Centre Vs RBI: India’s economy at stake
In the ongoing tussle between the Central government and the Reserve Bank of India RBI, one thing has come out very clearly Even when your own nominee is heading an institution, there is a limit to which you can push him, or her and not beyond Dr Urjit Patel, Governor of the RBI, was preferred over Dr Raghuram Rajan by the government of India GoI And within two months after taking office, P
In the ongoing tussle between the Central government and the Reserve Bank of India (RBI), one thing has come out very clearly. Even when your own nominee is heading an institution, there is a limit to which you can push him, or her and not beyond. Dr Urjit Patel, Governor of the RBI, was preferred over Dr Raghuram Rajan by the government of India (GoI). And within two months after taking office, Patel approved the controversial demonetisation, the failure of which brought no laurels to anyone.
As frauds in banks started emerging, in increasing numbers, Patel started tightening the screws, an approach not to the liking of the government. And with the ‘reserves transfer’ issue cropping up, it appears to have become a villain in the eyes of the GoI, with the Finance Minister jeering at it and the Secretary, Finance Services, crossing swords with the Deputy Governor Acharya.
The news that the Central government is likely to crack the whip by using Section 7 of the RBI Act to and the consequent likely resignation of the Governor, was noted by the International Monetary Fund (IMF) which promptly announced that it would not countenance the attempts of governments of the member countries compromising the autonomy of their Central banks.
Why did things have come to such a pass? A popular government empowering the people’s mandate needs money to step up welfare schemes, particularly in an election year. And the RBI’s primary function is to ensure fiscal discipline and adherence to norms of financial prudence. But Patel, handpicked by the present government though he is, has his duty clearly cut out, and does not want to be seen as a puppet.
When Gurumurthi, a member of Swadeshi Jagran Manch – associate of the RSS - who was recently appointed to the RBI Board suggested that the RBI should transfer its reserves to the government, Patel bluntly refused. Now the head of the finance wing of the RSS has offered unsolicited advice to Patel that, in the event of his being unable to work with the government, he had better resign.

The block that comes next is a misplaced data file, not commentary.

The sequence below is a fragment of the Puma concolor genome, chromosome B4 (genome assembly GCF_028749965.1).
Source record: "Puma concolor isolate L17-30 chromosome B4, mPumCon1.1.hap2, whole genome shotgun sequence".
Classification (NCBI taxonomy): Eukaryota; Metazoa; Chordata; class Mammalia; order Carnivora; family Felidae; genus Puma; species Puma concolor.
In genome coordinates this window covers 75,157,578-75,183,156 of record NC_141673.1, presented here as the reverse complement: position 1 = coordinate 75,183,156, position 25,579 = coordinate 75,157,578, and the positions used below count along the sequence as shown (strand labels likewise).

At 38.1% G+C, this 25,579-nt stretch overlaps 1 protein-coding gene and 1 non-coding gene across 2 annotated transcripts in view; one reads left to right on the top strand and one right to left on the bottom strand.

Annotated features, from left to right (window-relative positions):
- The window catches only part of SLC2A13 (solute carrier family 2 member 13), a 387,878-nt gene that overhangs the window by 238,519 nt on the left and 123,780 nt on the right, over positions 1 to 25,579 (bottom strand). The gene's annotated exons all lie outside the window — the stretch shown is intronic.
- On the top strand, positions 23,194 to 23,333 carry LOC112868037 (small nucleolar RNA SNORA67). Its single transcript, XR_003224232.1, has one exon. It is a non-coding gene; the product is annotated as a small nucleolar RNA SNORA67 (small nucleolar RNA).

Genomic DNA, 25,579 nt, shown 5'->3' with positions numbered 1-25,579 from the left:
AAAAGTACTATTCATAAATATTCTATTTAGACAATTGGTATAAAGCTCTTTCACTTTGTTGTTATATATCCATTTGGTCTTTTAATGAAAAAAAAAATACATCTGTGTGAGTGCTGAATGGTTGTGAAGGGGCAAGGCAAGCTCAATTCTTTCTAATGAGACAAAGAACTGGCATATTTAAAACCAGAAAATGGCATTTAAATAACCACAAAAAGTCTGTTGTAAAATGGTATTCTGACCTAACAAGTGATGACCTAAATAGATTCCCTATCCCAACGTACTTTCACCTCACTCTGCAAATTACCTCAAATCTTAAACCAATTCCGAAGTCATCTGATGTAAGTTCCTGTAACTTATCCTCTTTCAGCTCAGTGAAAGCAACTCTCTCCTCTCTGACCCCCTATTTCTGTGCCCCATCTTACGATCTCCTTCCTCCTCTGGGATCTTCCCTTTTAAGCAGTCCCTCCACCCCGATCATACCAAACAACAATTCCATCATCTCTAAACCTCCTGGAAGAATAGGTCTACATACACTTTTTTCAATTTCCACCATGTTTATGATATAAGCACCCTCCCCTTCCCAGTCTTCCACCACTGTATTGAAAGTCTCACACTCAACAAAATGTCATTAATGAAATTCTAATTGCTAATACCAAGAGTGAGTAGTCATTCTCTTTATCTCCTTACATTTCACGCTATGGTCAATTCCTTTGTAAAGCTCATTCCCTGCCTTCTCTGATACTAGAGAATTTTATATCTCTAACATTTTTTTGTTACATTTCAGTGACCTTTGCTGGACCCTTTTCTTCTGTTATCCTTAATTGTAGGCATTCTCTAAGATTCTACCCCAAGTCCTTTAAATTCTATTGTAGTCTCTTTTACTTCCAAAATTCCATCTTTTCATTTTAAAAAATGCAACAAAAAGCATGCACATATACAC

The major cause for all these troubles is the NPAs (Non-Performing Assets) and bad debts of banks. Over the decades, governments went on appointing their supporters as directors of the various commercial banks and furthered their interests by twisting the arms of the managements of those banks to lend to the persons and institutions of their choice.
As of today, NPAs are valued at Rs 10 lakh crores and the government-owned banks wrote off NPAs to the tune of Rs 3.16 lakh crore. The Punjab National Bank scam had clearly explored their weakness of their internal audit and oversight functions of the banks. The RBI belatedly woke up to the need for improved supervision and tight control. So, Patel refused to extend the terms of many CEOs of private banks and froze their severance packages.
In the case of the public sector banks, the Prompt Corrective Action (PCA) framework was made stringent. Earlier, PCA was rarely used to impose restrictions. But now RBI is keeping the deposits of 11 out of 21 commercial banks. The government wants more credit to be available in market to push up spending to create a feel-good factor. So, the nominee directors recently asked the RBI to release those deposits. The Governor did not cave in.
Simultaneously, the government wanted the RBI to lower interest rates, so that money would flow into market. When the RBI did not oblige and refused to discuss the interest policy with Finance department, Chief Economic Advisor Arvind Subramaniam openly criticised RBI’s interest policy. He also voiced his demand for a higher dividend (transfer of RBI reserves to exchequer) in order to ease the fiscal deficit caused by recapitalisation of banks. That proposal was not acceptable to the RBI which wanted to maintain the gold revaluation and contingency reserves at acceptable and safe levels.